Cape Mental Health Celebrates Intellectual Disability Month

SAFMH News Room

By Cape Mental Health

Cape Mental Health (CMH) celebrated Intellectual Disability Awareness month in March and this year we focused on the visibility and inclusion of people living with intellectual disability as we shape a ‘new normal’ during the global pandemic. It is imperative that, as we rebuild our society, we include persons with intellectual disability to ensure that their voices are heard and that they are represented in our spheres of society. We need to challenge the barriers that impede the realisation of the rights of persons with intellectual disability.

CMH Special Education Care Centres:

One of the ways in which CMH has been able to ensure continued support to persons living with intellectual disability, is with the roll-out of remote services since the start of South Africa’s COVID-19 pandemic lockdown.

Our pro-active leadership pre-empted the implementation of a national lockdown and effectively managed and developed virtual mental health services that continue to the present day in a hybrid model of service provision that includes both virtual and partial in-facility services.

One of the prongs of this innovation is the innovative implementation of a scheduled day programme for children with severe and profound intellectual disability registered at our 3 Special Education and Care Centres. Our aim has been to ensure that the children receive continued care and stimulation for their development and that parents and guardians are supported and encouraged to maintain the day programme during lockdown.

Easy-To-Read programme:

The March campaign called for the inclusion of persons with intellectual disability and upholding their dignity and provided a platform for CMH to advocate for action to take place at all levels of society so that persons with intellectual disability can access essential health care and appropriate information.

In September 2019, CMH commissioned the first roll-out of the Easy-to-Read (ETR) programme within South Africa by establishing a dictionary of pictures to form the basis of ETR in future.

ETR follows specific guidelines and is closely edited to express ideas in a limited number of simple words. Sentences should have no more than 10 to 15 words, with each sentence having just one idea and one verb; each complex word or idea is therefore explained in a separate sentence. Active sentences (where the subject of the sentence performs the action) are used instead of passive sentences (where the subject has something done to it by someone or something else).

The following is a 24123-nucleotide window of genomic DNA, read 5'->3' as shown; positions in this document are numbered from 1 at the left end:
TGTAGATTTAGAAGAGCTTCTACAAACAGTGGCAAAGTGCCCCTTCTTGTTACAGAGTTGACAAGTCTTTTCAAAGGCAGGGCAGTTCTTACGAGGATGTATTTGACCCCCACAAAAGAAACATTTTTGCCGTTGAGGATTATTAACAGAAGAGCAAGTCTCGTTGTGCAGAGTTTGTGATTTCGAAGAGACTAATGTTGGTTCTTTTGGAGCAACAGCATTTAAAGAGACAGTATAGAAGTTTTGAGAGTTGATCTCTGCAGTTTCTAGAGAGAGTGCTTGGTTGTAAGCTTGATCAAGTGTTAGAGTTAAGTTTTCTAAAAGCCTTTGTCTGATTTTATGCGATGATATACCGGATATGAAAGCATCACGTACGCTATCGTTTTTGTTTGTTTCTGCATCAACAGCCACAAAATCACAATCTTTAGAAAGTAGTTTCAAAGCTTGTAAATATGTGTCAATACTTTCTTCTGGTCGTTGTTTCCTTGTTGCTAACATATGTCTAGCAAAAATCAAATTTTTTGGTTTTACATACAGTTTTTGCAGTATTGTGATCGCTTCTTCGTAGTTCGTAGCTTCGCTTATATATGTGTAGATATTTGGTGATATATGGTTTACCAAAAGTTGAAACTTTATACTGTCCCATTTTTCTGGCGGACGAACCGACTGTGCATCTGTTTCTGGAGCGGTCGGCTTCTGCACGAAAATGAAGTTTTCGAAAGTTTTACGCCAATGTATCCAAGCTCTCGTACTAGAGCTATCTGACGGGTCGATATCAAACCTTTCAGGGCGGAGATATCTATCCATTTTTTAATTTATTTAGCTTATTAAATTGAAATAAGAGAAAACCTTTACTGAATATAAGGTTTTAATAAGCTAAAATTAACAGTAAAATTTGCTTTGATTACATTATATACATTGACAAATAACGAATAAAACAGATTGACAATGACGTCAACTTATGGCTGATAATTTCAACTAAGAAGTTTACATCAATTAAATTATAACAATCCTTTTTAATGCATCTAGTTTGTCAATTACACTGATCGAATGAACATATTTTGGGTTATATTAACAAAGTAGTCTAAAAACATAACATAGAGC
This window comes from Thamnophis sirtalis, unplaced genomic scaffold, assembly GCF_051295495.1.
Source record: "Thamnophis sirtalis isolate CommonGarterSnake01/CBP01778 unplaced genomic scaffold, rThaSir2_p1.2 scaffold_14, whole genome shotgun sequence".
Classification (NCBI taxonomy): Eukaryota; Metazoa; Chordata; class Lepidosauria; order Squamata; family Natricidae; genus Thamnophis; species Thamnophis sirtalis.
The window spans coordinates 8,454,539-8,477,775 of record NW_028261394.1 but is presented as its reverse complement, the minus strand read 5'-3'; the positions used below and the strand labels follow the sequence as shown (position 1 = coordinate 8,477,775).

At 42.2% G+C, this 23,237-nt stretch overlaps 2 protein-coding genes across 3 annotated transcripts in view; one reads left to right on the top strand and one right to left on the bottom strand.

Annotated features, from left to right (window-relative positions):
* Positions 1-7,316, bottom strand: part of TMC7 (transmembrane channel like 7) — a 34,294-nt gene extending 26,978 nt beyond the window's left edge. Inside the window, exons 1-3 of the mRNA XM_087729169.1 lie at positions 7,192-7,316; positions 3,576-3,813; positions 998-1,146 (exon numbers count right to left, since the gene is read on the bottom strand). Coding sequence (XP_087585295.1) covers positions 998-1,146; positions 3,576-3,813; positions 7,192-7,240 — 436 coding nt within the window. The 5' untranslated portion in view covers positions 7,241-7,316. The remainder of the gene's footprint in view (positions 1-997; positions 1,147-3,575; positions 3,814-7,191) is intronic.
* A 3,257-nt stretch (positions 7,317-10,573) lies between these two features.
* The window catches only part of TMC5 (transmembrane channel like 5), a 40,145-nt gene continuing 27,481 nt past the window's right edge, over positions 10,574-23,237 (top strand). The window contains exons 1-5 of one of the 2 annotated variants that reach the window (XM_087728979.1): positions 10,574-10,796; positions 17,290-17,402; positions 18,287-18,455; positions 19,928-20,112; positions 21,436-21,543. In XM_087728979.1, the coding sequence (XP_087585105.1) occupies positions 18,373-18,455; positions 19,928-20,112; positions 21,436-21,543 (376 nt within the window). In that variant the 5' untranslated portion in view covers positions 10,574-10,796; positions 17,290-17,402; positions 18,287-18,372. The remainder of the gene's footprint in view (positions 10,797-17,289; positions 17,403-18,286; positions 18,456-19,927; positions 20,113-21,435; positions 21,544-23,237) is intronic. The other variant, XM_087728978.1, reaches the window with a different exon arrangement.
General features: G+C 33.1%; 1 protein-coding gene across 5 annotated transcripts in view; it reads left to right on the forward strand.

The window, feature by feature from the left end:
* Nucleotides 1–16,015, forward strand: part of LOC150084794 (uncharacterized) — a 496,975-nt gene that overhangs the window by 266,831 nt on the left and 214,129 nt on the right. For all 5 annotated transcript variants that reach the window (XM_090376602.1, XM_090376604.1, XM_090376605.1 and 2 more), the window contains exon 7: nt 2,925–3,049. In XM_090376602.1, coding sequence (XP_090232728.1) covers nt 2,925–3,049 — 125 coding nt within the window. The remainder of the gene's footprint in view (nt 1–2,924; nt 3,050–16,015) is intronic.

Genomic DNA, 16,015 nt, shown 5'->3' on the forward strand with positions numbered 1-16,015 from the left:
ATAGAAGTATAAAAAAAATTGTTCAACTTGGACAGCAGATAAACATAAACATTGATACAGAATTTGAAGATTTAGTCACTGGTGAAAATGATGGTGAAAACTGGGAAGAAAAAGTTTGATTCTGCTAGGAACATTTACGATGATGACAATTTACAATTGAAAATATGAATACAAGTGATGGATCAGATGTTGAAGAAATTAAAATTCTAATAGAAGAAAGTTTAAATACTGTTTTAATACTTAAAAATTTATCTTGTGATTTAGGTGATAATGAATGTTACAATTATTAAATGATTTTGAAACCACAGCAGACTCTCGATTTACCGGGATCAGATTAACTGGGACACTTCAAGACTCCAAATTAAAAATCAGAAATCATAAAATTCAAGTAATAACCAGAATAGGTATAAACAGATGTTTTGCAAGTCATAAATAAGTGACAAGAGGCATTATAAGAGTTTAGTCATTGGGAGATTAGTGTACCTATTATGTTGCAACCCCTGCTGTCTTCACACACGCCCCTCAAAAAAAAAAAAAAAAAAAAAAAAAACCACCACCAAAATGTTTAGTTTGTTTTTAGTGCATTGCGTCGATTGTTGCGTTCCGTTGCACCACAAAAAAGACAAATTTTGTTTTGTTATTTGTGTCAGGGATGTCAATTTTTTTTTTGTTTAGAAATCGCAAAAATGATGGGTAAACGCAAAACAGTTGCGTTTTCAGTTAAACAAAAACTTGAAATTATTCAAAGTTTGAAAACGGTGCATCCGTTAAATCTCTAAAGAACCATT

An ETR document is usually presented in at least 14-point text, in a sans-serif font, is limited to 24 pages of content, and includes carefully selected images to help people understand.

These documents are then proofread by a group of diverse persons with intellectual disability comprising our proofreading committee.  They give feedback on all the text and images used in the draft ETR document which is then integrated into the document order to meet their approval.

CMH is in the process of writing all relevant documents, posters, letters, PowerPoint presentations and notices in Easy-To-Read format. This will allow persons with intellectual disability to have access to information in a medium that they will be able to understand. A further roll-out of this programme includes the training of 25 key persons in the South African Federation for Mental Health on how to write documents in ETR and to market document-writing services at Cape Mental Health to government and non-government partners in the disability sector.

According to the White Paper on the Rights of Persons with Disabilities (2015), service users with intellectual disability have the right to access information that is easy to read and to understand. Being able to access information in a way they can understand will empower them to learn, make decisions for themselves and be included in society.

Easy-to-Read (ETR) can help us communicate with people who:

  • Have intellectual disability
  • Have a learning disability
  • Do not speak English as their first language
  • Have basic reading skills

Dr Ingrid Daniels, Cape Mental Health’s CEO and President of the World Federation for Mental Health, urges the South African government to take the necessary steps in adopting the framework set out by the United Nations Convention on the Rights of Persons with Disabilities and make the rights of persons living with intellectual disability a priority.

“We believe in the self-advocacy of persons living with intellectual disability. The mind-set of society that people with intellectual disability cannot be fully included and integrated should be challenged based on their inherent right to be included in all spheres of their lives.

In conjunction with this, we call on the government to invest in the upscaling of mental health services to realise and restore the dignity of those living with mental disorders. COVID-19 presents particular challenges for this vulnerable group of people who should not be ignored.”

Cape Mental Health is dedicated to advocating for the inclusion of the mental health policy and its implementation within our South African health agenda as well as generating awareness around the importance of mental health. As a society, we should work towards creating inclusive environments for people with intellectual disability and create a sustainable environment for everyone – leaving no-one behind.

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